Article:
From a discussion at the GlobalNiche LinkedIn group about creatives being reluctant to promote themselves that morphed into a discussion about the opposite issue of dealing with sources who share more than we can handle: This is another reason to use Google+: you can put useful-but-prolific sharers into their very own circle if need be, then dip in when you want. You can also do that with Facebook lists but apparently very few people have exploited their existence. I use mine all the time.
It's why I directly visit NPR reporter @AndyCarvin's Twitter account but don't have him in my main feed. I also have him in a list but cannot see native RTs from him that way.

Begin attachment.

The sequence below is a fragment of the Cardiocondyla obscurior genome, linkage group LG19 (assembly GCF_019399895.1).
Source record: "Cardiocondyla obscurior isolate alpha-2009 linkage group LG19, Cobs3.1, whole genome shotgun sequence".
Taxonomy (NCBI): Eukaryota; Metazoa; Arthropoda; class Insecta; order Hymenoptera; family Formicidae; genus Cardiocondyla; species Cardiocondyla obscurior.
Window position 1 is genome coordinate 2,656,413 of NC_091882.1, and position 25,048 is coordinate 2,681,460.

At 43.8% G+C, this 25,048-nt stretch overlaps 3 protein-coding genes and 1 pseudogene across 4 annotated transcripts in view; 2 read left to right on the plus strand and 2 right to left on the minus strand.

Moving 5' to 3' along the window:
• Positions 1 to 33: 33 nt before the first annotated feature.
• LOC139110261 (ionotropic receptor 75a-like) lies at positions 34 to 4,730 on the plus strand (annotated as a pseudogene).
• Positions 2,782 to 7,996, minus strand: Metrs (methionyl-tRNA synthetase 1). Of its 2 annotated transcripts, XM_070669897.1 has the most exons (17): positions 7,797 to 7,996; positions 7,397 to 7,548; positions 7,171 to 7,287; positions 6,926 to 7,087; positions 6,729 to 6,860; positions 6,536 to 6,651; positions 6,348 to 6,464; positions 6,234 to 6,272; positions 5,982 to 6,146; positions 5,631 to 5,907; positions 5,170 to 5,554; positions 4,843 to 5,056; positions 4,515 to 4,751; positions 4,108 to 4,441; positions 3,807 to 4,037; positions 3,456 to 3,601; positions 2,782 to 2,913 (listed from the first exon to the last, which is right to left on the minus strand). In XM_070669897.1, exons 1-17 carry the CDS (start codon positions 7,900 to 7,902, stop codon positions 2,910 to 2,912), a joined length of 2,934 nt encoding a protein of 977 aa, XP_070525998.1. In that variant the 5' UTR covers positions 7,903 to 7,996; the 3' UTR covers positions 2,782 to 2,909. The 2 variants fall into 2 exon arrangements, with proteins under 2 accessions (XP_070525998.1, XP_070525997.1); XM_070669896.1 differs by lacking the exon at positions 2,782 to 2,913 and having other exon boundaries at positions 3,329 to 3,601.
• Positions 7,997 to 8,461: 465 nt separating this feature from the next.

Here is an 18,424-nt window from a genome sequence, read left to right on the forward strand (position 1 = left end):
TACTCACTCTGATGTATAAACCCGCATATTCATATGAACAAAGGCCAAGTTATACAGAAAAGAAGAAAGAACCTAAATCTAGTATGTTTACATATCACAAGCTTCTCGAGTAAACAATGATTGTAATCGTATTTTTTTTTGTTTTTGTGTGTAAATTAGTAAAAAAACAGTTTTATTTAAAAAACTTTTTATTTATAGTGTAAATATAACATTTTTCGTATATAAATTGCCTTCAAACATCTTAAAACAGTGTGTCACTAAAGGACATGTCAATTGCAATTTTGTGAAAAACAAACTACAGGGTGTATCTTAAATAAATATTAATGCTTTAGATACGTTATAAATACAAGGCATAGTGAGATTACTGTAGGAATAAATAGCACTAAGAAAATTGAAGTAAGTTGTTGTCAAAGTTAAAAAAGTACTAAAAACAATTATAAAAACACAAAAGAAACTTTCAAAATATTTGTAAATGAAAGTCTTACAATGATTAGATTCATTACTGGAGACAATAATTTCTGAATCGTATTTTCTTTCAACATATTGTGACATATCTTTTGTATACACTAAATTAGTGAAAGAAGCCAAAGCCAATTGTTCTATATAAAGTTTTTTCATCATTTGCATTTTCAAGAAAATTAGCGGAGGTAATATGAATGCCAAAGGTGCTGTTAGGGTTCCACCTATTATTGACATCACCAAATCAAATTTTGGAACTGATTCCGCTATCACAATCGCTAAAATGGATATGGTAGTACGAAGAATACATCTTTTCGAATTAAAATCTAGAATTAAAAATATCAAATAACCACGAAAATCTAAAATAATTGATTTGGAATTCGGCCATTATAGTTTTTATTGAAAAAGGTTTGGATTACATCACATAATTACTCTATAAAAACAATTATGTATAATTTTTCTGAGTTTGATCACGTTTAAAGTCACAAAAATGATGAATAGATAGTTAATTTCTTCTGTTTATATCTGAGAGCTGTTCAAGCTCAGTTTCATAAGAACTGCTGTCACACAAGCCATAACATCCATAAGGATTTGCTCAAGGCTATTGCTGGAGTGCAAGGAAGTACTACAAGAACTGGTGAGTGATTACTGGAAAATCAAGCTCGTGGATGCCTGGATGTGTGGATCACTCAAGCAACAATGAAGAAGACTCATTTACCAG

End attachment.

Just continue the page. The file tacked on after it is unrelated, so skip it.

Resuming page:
As Clay Shirky has famously said years ago -- the problem is filter failure, not info overload. http://news.cnet.com/8301-13505_3-10142298-16.html
Would I want @AndyCarvin to cut down on what he shares and how he works because I can't figure out how to best access his stuff? No.
Maybe we're not in his position yet, but what would happen if we reframed our challenge to be "how do I become someone whose content and contact-style people will want to find a way to use that works for them"? The tools are there.
On the other hand, the tools are there for us content sharers too. I use SocialOomph to schedule tweets in advance, and an autoresponder series on AWeber. I think I could contact people more than I already do. I know I am leaving tools on the table. We can offer our audience options at various stages of the game: "Do you want more like this? A weekly digest?" via our newsletter provider, etc.
We can take the guessing out of it -- I bet we pull back long before we reach our audience's limit because we don't like to promote ourselves. We can do split-tests and get the stats on our side like Tim Ferriss.